This could be a calm before the storm between the United States and Turkey. Both nations are pushing against each other, especially in reference to U.S. policy in the Middle East. The two NATO allies will be acting more like enemies very soon unless one or the other backs down.

That’s almost certainly not going to happen.

We must be very mindful of and cautious towards Erdogan. His lust for power is quickly manifesting as a desire to be the de facto leader of the Middle East Muslim world. To do that, he’ll need to turn America into a symbolic enemy for the whole region.

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Foreign Affairs

State Department denies claims MBS involved in Khashoggi killing

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State Department denies claims MBS involved in Khashoggi killing

Yesterday, reports were flying across the news wire that the CIA had concluded Saudi Crown Prince and de facto ruler Mohammed bin Salman was involved in the killing of Washington Post journalist Jamal Khashoggi. The State Department issued a statement today denying the claim, stating no conclusion has been reached.

My Take

This is a lie. The State Department has seen and heard the mountains of evidence. The various cover stories put forth by the Saudi government have been hollow and debunked. They aren’t investigating further. They’re simply buying time and hoping other stories will help sweep this one under the rug.

Either MBS is so incompetent and disrespected that members of his own team went behind his back to murder someone, or he gave the order. The fact that Saudi Arabia wants us to buy the “rogue killer” is absolutely pitiful.

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Economy

Pacific Rim summit highlights strained China-US relations

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Pacific Rim summit highlights strained China-US relations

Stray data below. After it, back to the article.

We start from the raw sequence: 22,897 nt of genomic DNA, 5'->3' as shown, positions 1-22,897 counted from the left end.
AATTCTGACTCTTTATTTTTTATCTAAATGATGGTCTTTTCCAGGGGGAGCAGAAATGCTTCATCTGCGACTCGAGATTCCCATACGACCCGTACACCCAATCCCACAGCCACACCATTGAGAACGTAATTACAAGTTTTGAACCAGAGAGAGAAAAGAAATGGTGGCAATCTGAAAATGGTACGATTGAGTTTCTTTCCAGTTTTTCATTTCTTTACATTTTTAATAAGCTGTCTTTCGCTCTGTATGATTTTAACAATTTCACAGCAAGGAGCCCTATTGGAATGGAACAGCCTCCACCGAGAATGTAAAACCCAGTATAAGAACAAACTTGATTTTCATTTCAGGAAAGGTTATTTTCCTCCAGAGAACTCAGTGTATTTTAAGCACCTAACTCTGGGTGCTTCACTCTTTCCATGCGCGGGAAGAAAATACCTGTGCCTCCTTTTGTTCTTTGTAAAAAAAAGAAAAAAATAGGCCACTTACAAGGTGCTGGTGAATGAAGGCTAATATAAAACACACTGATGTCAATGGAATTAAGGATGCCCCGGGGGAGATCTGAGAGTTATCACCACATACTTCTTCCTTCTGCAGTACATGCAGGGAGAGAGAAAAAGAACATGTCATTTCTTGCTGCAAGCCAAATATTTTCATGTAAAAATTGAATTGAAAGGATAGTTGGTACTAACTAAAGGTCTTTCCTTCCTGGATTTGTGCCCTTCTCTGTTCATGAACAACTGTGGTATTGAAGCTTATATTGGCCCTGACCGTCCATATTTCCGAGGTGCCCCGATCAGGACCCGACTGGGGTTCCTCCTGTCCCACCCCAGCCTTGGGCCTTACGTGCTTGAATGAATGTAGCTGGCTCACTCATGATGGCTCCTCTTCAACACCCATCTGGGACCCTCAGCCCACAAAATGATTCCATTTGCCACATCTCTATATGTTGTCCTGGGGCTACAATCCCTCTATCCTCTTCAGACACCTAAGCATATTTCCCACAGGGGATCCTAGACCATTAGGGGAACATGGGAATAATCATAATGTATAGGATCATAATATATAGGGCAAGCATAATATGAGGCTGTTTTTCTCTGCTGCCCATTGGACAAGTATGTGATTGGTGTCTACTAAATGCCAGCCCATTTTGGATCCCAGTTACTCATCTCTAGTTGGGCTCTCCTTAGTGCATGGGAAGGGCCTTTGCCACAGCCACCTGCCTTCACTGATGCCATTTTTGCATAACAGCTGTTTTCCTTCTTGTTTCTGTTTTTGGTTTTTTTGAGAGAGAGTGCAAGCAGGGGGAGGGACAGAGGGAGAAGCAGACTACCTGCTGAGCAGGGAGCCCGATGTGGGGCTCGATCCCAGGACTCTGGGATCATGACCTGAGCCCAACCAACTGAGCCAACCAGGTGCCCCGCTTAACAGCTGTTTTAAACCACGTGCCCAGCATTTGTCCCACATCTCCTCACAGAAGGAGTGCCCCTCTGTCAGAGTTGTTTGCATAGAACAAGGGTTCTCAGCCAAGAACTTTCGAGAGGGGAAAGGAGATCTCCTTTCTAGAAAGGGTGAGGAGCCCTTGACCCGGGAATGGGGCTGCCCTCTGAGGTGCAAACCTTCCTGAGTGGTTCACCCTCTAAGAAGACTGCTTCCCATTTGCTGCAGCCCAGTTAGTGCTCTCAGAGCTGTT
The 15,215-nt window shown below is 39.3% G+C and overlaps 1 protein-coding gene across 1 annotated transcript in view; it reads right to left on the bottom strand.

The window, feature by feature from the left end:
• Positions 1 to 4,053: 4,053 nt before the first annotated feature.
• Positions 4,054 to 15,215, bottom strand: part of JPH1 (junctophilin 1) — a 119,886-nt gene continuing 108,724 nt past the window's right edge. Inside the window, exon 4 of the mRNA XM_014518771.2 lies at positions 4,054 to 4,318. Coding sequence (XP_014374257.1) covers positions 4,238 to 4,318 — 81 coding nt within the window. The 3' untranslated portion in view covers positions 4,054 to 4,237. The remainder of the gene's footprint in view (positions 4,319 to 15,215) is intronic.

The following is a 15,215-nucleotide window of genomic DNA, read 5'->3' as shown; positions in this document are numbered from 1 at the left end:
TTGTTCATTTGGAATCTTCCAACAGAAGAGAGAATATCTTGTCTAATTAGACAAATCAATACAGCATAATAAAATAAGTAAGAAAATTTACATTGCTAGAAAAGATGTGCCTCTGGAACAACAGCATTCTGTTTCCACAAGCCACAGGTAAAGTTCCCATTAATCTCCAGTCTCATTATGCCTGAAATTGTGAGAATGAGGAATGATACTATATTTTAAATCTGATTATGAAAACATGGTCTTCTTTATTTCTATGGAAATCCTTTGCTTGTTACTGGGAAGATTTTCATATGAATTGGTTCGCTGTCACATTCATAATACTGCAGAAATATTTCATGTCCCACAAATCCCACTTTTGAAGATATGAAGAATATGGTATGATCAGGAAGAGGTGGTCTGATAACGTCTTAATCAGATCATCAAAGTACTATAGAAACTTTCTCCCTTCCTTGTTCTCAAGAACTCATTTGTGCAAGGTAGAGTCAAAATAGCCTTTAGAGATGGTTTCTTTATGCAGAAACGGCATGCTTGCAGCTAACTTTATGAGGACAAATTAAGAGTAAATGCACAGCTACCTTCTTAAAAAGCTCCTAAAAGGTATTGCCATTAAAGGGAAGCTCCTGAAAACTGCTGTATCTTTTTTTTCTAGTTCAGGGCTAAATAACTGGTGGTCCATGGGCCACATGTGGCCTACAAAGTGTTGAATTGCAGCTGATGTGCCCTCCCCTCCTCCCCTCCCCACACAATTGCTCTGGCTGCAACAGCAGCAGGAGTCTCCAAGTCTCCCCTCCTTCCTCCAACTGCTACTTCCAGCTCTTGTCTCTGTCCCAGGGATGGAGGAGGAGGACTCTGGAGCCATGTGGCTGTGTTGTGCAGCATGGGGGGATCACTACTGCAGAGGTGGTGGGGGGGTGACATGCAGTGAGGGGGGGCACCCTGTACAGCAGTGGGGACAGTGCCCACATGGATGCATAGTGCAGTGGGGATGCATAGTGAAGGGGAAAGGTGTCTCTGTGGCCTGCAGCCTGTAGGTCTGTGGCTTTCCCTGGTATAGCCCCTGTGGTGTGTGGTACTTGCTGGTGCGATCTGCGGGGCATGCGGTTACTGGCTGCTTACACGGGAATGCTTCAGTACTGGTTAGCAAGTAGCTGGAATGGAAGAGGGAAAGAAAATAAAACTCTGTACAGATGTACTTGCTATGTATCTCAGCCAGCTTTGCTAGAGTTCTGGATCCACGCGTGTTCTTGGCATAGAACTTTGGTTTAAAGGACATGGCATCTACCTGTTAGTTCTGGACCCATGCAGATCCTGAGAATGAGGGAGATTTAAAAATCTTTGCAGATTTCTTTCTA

PORT MORESBY, Papua New Guinea (AP) — A meeting of world leaders in Papua New Guinea has highlighted divisions between global powers the U.S. and China and a growing competition for influence in the usually neglected South Pacific.

The 21 nations at the Asia-Pacific Economic Cooperation summit in Port Moresby struggled to bridge differences on issues such as trade protectionism and reforming the World Trade Organization, making it likely their final statement Sunday will be an anodyne document.

U.S. Vice President Mike Pence and China’s President Xi Jinping traded barbs in speeches on Saturday. Pence professed respect for Xi and China but also harshly criticized the world’s No. 2 economy for intellectual property theft, forced technology transfers and unfair trading practices.

In Port Moresby, the impact of China’s aid and loans is highly visible. But the U.S. and allies are countering with efforts to finance infrastructure in Papua New Guinea and other island states. The U.S. has also said it will be involved in ally Australia’s plan to develop a naval base with Papua New Guinea.

On Sunday, the U.S., New Zealand, Japan and Australia said they’d work with Papua New Guinea’s government to bring electricity to 70 percent of its people by 2030. Less than 20 percent have a reliable electricity supply.

“The commitment of the United States of America to this region of the world has never been stronger,” said Pence at a signing ceremony. A separate statement from his office said other countries are welcome to join the electrification initiative provided they support the U.S. vision of a free and open Pacific.

China, meanwhile, has promised $4 billion of finance to build the the first national road network in Papua New Guinea, among the least urbanised countries in the world.